Retired United Church minister, Rev. Rohan Wijesinghe, remembers the need he saw during his time with Queen Street United Church, from 1997 to 2008. Every year, he says, “there would be eight or nine people who would tap on the church doors for some help.

“I would oblige using monies in the benevolent fund which was at my discretion to spend.”

But in his third year there were 38 people who came for emergency assistance, a number which made him take “serious note of this jump in numbers.”

“I shared my concern with other members of the ministerial association,” says Wijesinghe. “Several other pastors had also noticed a sudden increase of people who were in need of help.”

In response to this sudden increase, Queen Street United Church reached out to the larger community and set up a coalition focused on poverty. It brought together organizations such as Women’s Resources, Canada Mental Health Association, Community Care, the fire department, local police and A Place Called Home. The coalition and Rotary Club of Lindsay then gave Wijesinghe, Dave Parrott, Peter Milner and Will Gilbert the job of doing research on hunger locally. Their findings demonstrated that poverty was a rapidly growing concern.

Under the leadership of Rotary, Kawartha Lakes Food Source was founded in 2002. Its mission evolved to “Supporting those who feed our hungry.”

Today, there are 14 food banks across Kawartha Lakes. Four are located in Lindsay; the others are in Bobcaygeon, Coboconk, Dunsford, Fenelon Falls, Janetville, Kinmount, Little Britain, Omemee, Pontypool and Woodville. Ten of these food banks are members of KLFS. Their membership provides them with monthly shipments of non-perishables to restock shelves as well as weekly shipments of fresh eggs, milk, protein and produce.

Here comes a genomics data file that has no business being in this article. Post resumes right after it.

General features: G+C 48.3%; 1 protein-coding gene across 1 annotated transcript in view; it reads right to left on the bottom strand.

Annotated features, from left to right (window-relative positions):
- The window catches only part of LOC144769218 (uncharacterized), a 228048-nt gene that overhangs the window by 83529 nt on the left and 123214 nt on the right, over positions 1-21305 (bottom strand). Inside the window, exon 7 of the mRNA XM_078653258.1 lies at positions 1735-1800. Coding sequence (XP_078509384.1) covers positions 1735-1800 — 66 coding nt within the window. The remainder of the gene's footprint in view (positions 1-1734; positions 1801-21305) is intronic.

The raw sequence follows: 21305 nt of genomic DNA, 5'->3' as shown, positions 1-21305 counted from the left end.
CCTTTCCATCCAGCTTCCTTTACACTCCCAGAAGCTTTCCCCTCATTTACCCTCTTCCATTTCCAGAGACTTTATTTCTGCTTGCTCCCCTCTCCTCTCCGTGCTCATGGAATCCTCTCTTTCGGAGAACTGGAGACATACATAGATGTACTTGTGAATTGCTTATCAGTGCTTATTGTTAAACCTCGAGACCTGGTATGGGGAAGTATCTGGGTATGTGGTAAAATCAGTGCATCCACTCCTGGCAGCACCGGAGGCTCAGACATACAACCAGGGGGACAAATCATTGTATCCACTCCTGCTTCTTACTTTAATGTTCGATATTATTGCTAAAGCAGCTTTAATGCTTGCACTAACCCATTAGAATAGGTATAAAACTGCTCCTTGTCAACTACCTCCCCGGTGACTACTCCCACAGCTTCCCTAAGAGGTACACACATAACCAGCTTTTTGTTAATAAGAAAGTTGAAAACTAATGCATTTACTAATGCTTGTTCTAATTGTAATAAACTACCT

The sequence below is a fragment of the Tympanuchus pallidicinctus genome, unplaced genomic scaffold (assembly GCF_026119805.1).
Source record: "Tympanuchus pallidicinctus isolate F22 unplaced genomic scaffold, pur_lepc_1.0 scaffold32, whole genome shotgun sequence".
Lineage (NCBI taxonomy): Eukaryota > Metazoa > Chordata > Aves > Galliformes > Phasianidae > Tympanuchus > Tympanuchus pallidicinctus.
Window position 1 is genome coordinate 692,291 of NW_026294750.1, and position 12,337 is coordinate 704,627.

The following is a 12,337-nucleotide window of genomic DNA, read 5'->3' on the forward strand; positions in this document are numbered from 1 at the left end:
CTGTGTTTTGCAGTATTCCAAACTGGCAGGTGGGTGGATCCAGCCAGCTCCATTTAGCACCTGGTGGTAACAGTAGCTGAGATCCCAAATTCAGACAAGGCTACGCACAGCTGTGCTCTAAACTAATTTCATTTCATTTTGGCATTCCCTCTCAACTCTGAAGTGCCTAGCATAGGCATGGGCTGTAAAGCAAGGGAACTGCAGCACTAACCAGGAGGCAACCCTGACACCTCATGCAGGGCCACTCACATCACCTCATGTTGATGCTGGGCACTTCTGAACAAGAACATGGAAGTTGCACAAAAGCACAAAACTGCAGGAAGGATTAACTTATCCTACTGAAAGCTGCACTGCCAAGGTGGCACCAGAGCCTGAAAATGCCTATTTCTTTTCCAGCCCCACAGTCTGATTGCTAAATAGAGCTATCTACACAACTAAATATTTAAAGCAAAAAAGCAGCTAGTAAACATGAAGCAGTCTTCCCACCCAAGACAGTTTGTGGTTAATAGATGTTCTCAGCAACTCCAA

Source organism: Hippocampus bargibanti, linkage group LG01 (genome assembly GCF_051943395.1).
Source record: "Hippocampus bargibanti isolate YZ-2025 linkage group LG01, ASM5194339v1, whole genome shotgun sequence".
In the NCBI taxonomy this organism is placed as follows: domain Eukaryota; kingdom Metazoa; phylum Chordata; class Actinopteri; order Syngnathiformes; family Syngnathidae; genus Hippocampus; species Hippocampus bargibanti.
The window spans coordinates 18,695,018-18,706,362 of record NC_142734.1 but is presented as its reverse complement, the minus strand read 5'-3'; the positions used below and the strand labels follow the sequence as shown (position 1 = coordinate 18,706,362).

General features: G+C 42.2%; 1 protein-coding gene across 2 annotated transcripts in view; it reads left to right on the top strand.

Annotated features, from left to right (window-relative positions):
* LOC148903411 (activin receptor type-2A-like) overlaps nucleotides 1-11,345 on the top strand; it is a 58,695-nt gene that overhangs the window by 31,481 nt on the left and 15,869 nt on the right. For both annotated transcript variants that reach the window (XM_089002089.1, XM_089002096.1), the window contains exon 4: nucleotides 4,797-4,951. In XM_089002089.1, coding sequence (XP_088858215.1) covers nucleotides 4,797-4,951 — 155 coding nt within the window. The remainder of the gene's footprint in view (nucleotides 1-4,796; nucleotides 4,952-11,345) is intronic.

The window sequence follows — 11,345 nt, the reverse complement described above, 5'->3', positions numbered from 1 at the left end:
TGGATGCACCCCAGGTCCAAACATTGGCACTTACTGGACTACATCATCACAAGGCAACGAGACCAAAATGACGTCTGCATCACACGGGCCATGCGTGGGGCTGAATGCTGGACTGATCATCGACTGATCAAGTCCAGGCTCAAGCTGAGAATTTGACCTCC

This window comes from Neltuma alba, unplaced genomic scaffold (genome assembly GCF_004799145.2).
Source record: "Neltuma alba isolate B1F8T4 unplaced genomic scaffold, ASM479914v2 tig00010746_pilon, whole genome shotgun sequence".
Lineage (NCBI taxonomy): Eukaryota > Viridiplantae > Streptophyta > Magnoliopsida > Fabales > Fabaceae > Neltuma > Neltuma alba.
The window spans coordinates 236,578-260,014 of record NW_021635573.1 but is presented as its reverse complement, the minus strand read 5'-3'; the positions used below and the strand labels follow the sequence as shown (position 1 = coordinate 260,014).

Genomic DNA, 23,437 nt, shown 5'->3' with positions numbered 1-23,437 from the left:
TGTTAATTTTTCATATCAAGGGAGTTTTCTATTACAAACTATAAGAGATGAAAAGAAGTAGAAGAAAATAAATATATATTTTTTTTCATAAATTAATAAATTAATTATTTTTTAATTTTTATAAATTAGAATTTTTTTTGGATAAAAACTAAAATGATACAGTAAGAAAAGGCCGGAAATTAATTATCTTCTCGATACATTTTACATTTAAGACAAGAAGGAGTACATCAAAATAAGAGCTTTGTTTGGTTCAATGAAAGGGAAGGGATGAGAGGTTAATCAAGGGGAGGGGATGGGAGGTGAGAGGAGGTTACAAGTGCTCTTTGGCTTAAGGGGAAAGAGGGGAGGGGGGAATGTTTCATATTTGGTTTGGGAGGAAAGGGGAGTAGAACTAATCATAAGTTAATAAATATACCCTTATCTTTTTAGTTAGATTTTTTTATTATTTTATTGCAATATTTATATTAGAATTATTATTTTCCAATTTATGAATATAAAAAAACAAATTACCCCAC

In the face of the adversity he’s experienced, Couch has been resilient. He has been sober for 17 years, crediting his recovery largely to his children, who motivate him to do better and keep going, as well as the Canadian Mental Health Association’s Reach for Recovery Program.

“Everything that I have been through has led me to be who I am now,” he says. “I’m at the point in my recovery that I am able to give back to others.” Couch is actively involved in the Canadian Mental Health Association’s community, with a goal of trying to help others also see the light at the end of the tunnel. He still picks up odd jobs when he is able, and he still visits the food bank from time to time.

Without the support of food banks, Couch says he likely would have lost his kids. “I wouldn’t have been able to provide for them,” he says. “I would have rather known that they were somewhere that they were well fed.”

“It’s a shame that we need food banks, but they are so helpful to those who do need the service,” he adds. I couldn’t have survived without them.”

Leave a Reply

Your email address will not be published.

*

Latest from Social Issues

Go to Top